The Biden-Xi Summit:  A Waste of Time? Not if you look closely.


On November 15, 2021, U.S. President Joe Biden and Chinese Communist Party Chairman Xi Jinping met via video conference.  

In the run-up to such ‘summit’ meetings, the commentariat (of which this writer is a member) goes into overdrive to predict what will happen.  And in the immediate aftermath, another few million words are written (each day) about what happened and what it all meant – generally with scant regard for any congruence with what they had written in the run-up.

In this case, it’s easy to describe what happened. President Biden read off his ‘position’.  And Xi Jinping stated his ‘position’ to his ‘old friend’ President Biden.  No surprises there.  

But it bears a closer look because in some important ways it was more useful than it might have seemed. 

Rarely at these meetings does one side roll over, or both sides simultaneously realize that their differences are all just one big misunderstanding.

And nothing in the Biden/Xi meeting suggested either side was willing to compromise or back down.

Indeed, in the immediate aftermath, the People’s Liberation Army Air Force (PLAAF) continued sending large numbers of military aircraft towards Taiwan, and the Chinese Navy sailed a nuclear submarine down the middle of the Taiwan Strait – surfaced so everyone would notice.

And the Chinese Coast Guard drove off a Philippine supply ship en route to resupply Philippine Marines on Second Thomas Shoal – inside Philippine waters. 

Nor is there any evidence the PRC is inclined to make any of the following gestures to lower tensions or show good faith:

  • Reduce pressure on Japan in the East China Sea.
  • Move PLA troops back from the Indian border, cease – or at least slow – construction of infrastructure in the same area that is at best dual use (but is probably only military), and reduce their presence on the Tibetan Plateau.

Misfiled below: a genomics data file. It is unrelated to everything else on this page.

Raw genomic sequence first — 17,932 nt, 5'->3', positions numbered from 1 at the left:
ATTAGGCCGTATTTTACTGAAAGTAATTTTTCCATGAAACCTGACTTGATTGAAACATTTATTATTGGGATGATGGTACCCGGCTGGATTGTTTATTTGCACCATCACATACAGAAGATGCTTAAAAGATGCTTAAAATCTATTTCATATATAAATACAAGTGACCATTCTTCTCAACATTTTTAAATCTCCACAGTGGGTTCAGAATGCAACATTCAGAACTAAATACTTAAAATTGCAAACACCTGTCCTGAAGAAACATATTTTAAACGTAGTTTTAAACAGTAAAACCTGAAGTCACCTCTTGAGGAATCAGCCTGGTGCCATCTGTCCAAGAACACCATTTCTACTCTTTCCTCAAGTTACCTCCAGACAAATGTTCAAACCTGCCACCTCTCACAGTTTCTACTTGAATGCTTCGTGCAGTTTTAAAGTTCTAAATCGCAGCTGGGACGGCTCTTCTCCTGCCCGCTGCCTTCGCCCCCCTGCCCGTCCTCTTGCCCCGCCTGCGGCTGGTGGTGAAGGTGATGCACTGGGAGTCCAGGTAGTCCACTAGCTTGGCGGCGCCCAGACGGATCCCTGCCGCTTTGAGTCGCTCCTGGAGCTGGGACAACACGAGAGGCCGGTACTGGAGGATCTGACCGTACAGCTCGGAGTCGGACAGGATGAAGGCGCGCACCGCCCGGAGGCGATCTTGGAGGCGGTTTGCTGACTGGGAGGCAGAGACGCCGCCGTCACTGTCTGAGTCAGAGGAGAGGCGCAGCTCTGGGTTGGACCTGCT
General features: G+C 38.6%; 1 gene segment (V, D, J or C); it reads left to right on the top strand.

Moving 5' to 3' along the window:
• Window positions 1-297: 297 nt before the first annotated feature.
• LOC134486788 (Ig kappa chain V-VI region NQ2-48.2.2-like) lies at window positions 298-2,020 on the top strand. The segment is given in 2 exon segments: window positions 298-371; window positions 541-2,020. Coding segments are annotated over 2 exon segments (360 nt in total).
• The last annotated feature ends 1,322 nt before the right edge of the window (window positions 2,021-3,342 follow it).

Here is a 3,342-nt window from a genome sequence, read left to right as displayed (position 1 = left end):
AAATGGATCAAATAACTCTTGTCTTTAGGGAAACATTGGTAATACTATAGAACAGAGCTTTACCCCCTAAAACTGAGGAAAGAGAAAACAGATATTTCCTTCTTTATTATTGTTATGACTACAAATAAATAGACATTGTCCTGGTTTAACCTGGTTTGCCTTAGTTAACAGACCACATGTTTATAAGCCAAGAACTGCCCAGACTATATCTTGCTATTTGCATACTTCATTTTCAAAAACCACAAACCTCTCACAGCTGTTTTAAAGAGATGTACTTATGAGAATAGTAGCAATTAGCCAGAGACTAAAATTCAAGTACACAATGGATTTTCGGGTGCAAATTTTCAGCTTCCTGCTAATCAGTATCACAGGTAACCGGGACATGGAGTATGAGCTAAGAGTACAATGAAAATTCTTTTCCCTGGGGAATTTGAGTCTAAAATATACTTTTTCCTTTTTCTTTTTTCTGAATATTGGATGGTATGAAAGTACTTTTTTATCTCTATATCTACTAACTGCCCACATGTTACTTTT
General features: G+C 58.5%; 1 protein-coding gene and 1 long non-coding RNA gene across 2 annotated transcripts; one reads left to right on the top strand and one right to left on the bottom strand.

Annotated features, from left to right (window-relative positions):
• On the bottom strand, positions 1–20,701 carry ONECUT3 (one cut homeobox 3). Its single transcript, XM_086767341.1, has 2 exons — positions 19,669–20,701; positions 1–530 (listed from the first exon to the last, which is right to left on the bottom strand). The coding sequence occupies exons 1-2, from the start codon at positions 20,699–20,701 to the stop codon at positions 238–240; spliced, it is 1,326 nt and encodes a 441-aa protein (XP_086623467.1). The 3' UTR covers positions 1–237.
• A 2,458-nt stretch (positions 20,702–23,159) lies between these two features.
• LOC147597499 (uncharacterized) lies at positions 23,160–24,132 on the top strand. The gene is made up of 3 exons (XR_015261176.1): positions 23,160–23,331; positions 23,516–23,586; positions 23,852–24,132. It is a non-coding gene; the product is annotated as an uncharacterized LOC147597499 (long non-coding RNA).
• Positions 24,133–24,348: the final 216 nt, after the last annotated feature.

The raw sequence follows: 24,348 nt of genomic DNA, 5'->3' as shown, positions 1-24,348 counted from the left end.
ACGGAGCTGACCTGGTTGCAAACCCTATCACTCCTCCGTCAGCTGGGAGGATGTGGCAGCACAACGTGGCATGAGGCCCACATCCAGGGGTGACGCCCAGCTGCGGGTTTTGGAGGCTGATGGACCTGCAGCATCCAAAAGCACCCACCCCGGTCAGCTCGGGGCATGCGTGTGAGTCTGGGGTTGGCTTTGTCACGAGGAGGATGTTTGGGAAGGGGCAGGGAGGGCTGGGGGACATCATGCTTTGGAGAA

• Ease up on incursions into Indonesian maritime territory.
  • Open the Xinjiang concentration camps.
  • Let Jimmy Lai and other Hong Kong freedom figures out of jail.
  • Reduce its military buildup.
  • Stop building coal fired power plants.
  • End economic sanctions on Australia.

One might reasonably claim these meetings are useless.  But there is a certain usefulness in the parties being able to size each other up – and to see if there’s any room for maneuver or compromise – or to smell weakness (or detect strength) – assuming the worker bees haven’t figured that out beforehand.

And some experts argue that face-to-face meetings – even virtually – allow the participants to see (and think of) each other as human beings – and thus reduce the risk of open hostilities while increasing chances of a ‘breakthrough’.

Maybe.  But there are also plenty of cases where countries’ top leaders and/or senior officials meet and a short while later their armies start slaughtering each other.

Regardless, there is at least one very useful outcome of the Biden-Xi meeting, even if neither side budged on its position.

You see, the Chinese official statements and readouts on the meeting offer insight into what Beijing is most worried about.  And the U.S. administration ought to find that helpful for tuning up its China strategy.

  • Taiwan.  Beijing called Taiwan a core interest and vowed to take ‘resolute measures’ if necessary to seize Taiwan.  More than just wanting to recover what the Chinese Communists claim is lost territory, the strategic, military and political blow to the United States would be immense.  If the mighty United States is unable to defend 24 million free people in Taiwan, the effects will ripple world-wide – to China’s advantage.  Biden’s people ought to recognize how serious Xi Jinping is about Taiwan, and also ask if they wish to absorb a global humiliation far worse than what happened in Afghanistan, and that would undercut the United States’ position in Asia.